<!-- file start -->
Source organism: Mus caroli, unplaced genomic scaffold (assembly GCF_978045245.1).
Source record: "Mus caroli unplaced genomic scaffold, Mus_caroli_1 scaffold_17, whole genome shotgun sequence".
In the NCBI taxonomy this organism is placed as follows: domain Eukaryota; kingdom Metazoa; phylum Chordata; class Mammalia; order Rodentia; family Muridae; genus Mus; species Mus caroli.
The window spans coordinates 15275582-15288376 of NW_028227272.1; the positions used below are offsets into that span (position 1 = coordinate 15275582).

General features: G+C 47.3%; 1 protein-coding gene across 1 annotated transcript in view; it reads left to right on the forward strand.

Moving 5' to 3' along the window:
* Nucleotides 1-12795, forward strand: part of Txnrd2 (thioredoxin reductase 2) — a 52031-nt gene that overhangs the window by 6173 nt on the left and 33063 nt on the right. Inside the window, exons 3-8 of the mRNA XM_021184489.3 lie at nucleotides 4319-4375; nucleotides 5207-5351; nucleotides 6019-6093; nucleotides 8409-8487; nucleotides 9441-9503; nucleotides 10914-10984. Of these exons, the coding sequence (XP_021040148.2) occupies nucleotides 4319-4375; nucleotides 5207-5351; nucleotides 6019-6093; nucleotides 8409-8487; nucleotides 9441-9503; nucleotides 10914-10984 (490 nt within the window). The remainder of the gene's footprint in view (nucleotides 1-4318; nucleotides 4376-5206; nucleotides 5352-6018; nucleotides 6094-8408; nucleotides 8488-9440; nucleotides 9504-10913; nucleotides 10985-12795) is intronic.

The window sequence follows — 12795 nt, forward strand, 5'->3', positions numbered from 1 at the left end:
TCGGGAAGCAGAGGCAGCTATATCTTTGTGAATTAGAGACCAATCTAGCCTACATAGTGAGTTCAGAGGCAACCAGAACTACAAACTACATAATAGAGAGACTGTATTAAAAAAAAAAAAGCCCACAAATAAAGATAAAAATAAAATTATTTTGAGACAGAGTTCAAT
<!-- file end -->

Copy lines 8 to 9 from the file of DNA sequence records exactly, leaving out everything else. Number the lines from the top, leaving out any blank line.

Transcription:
The window sequence follows — 12795 nt, forward strand, 5'->3', positions numbered from 1 at the left end:
TCGGGAAGCAGAGGCAGCTATATCTTTGTGAATTAGAGACCAATCTAGCCTACATAGTGAGTTCAGAGGCAACCAGAACTACAAACTACATAATAGAGAGACTGTATTAAAAAAAAAAAAGCCCACAAATAAAGATAAAAATAAAATTATTTTGAGACAGAGTTCAAT